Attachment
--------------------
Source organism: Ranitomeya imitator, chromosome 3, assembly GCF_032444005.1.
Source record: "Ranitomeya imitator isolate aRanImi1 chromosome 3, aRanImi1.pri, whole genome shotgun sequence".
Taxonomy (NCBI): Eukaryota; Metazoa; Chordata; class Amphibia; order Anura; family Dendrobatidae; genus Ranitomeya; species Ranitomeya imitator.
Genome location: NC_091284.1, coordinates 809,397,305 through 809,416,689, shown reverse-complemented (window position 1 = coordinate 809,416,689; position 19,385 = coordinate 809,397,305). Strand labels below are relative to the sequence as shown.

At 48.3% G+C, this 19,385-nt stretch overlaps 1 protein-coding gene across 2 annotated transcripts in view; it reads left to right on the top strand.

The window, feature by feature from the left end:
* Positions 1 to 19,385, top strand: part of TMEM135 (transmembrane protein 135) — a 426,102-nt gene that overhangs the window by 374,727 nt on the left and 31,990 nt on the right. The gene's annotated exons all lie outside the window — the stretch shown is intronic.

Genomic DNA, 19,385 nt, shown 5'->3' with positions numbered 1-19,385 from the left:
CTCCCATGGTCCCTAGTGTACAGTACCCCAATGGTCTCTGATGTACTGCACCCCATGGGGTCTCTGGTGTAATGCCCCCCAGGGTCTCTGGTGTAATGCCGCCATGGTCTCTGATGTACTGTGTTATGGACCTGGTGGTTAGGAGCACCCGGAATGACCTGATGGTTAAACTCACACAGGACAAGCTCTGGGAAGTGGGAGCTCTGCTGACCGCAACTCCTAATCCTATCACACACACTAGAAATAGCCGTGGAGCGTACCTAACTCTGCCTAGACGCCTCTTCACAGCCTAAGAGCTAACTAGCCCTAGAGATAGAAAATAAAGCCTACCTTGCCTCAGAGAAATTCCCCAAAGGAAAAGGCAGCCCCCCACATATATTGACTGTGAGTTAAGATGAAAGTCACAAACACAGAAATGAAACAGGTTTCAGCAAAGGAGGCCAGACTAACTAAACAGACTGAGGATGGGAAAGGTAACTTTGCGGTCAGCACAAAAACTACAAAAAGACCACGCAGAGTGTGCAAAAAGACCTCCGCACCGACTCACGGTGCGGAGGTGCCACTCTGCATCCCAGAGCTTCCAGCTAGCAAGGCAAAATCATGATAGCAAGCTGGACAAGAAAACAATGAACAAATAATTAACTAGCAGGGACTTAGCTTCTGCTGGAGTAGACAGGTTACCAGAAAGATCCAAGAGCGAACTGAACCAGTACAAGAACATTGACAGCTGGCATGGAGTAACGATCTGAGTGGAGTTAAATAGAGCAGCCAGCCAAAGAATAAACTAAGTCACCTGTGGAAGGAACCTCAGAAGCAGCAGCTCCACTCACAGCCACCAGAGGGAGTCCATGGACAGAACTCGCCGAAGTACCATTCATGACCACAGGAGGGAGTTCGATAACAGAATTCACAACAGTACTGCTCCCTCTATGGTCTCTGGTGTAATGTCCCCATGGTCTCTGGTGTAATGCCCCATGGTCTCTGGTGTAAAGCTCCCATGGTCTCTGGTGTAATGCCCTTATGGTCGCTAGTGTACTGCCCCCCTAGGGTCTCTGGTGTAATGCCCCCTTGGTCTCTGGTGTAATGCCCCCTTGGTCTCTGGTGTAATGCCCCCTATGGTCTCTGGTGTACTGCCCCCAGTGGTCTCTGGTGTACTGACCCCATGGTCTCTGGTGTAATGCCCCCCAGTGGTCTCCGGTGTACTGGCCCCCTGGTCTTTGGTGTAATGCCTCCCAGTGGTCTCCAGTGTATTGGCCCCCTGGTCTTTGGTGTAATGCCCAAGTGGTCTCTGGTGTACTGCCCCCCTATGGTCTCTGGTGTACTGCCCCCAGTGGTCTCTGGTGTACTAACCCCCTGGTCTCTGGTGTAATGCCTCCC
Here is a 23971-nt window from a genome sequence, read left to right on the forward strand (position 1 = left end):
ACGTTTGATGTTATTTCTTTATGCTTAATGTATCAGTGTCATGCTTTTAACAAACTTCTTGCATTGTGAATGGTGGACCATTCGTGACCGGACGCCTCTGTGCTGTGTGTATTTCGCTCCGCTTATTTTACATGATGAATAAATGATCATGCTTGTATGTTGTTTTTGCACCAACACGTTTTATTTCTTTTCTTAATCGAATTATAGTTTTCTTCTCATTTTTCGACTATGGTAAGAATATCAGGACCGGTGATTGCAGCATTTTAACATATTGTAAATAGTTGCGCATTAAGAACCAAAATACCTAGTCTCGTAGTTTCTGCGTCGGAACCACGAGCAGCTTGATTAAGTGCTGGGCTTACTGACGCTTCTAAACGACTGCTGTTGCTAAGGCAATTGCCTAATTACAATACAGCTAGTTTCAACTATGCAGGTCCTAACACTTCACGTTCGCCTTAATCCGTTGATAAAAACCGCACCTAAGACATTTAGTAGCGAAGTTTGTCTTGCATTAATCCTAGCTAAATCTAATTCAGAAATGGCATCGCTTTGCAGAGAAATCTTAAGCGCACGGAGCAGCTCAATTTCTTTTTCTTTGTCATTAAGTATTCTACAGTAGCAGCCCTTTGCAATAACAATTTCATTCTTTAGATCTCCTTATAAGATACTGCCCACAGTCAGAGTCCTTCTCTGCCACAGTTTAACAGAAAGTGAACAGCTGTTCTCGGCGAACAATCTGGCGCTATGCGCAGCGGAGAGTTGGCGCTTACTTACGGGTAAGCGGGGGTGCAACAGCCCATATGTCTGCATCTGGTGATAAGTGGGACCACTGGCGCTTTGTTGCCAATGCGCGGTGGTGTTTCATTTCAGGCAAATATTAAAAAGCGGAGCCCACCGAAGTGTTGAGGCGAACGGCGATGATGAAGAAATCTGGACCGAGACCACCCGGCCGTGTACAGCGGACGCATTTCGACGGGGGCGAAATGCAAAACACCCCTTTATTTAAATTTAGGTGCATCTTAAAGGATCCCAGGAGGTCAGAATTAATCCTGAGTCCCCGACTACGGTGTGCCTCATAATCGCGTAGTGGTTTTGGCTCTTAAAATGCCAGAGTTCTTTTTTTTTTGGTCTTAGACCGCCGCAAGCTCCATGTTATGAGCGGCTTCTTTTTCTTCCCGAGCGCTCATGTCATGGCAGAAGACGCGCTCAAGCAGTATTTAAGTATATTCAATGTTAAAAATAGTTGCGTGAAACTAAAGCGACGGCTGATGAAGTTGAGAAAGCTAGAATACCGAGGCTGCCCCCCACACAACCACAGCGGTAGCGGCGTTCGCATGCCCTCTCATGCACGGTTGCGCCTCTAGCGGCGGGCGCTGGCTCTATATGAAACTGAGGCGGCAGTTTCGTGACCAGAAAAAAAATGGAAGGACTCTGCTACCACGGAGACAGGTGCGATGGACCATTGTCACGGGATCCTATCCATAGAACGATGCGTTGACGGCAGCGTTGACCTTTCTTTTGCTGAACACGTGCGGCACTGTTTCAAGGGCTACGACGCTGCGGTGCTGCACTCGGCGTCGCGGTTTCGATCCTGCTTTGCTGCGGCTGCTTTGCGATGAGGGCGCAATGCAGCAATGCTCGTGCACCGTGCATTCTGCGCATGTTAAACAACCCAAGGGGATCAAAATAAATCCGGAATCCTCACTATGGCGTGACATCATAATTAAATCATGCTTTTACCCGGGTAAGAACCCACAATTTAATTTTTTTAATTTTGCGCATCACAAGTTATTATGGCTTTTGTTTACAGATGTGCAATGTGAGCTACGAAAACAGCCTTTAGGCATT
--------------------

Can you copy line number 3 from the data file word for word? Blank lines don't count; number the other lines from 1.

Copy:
Taxonomy (NCBI): Eukaryota; Metazoa; Chordata; class Amphibia; order Anura; family Dendrobatidae; genus Ranitomeya; species Ranitomeya imitator.